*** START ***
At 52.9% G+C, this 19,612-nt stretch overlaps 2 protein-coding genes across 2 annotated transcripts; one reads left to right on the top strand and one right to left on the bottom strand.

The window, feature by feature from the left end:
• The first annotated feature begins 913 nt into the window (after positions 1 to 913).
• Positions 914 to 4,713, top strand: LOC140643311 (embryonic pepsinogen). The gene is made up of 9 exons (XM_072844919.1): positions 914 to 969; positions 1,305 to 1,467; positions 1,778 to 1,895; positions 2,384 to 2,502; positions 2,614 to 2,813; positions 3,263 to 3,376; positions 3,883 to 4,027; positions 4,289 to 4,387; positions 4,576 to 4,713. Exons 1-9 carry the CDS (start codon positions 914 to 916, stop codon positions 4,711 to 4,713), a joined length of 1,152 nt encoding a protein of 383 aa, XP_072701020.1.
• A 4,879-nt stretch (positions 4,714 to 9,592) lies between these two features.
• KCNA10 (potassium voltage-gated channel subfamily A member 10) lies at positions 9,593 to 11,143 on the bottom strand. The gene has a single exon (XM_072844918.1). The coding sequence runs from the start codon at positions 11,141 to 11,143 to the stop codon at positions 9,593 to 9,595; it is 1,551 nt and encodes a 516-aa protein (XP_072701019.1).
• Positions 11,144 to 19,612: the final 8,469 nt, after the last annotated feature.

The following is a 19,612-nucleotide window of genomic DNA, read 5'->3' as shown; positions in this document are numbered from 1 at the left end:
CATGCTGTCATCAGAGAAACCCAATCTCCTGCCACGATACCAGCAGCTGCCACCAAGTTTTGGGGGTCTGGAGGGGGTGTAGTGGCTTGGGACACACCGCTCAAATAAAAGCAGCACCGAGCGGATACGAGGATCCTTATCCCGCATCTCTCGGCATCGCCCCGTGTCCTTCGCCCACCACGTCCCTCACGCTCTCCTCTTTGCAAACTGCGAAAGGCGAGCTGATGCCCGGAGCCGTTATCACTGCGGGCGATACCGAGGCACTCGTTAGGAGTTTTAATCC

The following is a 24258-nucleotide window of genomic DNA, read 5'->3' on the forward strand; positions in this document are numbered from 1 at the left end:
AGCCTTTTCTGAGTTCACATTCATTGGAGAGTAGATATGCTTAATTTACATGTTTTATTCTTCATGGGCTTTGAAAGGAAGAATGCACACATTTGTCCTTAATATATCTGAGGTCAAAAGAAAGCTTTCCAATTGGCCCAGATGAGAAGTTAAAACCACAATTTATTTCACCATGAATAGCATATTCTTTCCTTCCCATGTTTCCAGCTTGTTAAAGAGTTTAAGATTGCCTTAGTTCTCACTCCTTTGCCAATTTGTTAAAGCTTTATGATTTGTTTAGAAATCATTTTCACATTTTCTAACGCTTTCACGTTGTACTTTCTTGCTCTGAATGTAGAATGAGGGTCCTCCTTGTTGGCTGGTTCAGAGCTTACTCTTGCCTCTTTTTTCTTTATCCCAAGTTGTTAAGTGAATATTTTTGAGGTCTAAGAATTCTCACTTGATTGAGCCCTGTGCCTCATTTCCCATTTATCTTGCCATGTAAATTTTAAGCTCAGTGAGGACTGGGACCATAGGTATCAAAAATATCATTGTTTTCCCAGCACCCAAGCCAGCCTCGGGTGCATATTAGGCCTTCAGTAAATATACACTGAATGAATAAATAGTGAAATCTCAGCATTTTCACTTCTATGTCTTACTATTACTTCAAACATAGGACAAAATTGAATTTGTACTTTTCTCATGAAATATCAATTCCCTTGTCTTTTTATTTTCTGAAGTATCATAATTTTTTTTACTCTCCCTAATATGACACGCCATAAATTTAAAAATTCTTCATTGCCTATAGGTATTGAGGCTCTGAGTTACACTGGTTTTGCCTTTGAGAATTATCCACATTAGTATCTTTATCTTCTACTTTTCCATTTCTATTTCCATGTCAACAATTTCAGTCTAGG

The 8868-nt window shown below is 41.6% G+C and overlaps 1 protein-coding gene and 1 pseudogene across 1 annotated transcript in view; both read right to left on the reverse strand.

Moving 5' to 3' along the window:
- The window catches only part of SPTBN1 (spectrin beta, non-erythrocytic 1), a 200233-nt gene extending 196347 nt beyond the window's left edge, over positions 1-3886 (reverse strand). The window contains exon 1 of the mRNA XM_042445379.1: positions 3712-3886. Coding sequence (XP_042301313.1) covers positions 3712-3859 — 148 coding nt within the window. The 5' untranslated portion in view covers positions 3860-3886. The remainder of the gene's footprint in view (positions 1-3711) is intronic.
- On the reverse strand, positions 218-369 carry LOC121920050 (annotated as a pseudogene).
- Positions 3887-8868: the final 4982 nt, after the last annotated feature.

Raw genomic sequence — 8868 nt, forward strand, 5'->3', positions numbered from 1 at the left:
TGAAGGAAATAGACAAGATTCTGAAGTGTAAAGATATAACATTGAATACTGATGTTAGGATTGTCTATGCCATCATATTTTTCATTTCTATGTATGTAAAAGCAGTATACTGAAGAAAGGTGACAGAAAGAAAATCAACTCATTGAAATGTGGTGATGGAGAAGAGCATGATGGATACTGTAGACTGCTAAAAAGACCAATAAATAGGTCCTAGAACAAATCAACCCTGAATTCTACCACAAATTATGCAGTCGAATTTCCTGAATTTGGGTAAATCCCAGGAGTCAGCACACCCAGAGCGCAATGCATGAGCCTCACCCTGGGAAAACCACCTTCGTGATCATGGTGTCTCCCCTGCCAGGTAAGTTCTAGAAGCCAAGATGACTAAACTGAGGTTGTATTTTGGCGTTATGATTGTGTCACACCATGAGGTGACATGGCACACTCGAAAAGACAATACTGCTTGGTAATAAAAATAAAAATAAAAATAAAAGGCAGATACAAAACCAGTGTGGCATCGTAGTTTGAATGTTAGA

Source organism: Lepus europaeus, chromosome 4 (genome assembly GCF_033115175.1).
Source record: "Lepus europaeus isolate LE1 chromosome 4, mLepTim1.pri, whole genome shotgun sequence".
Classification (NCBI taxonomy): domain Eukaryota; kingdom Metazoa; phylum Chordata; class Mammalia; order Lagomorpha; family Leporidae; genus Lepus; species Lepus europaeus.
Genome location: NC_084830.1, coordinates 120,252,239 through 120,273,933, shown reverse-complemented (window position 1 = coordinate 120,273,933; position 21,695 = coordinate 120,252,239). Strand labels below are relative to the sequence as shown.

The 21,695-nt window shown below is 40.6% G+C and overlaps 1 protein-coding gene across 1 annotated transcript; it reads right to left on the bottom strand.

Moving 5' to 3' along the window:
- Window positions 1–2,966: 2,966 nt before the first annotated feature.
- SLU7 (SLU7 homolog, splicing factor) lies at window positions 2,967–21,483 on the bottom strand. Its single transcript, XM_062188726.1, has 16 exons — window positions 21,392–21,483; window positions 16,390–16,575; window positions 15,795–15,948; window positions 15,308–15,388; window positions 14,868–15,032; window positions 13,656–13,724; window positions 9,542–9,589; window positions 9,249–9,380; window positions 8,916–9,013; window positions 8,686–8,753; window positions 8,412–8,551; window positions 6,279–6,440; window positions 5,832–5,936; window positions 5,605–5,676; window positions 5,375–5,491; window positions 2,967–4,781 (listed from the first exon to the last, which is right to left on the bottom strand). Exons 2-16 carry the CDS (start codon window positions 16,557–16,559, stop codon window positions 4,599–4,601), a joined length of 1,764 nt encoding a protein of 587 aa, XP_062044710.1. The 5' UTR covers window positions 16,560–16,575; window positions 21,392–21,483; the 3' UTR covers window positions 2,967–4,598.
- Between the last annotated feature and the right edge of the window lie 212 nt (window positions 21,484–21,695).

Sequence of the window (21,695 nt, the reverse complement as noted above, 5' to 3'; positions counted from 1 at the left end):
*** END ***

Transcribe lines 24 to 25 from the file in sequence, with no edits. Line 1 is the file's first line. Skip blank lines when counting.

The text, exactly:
Moving 5' to 3' along the window:
- Window positions 1–2,966: 2,966 nt before the first annotated feature.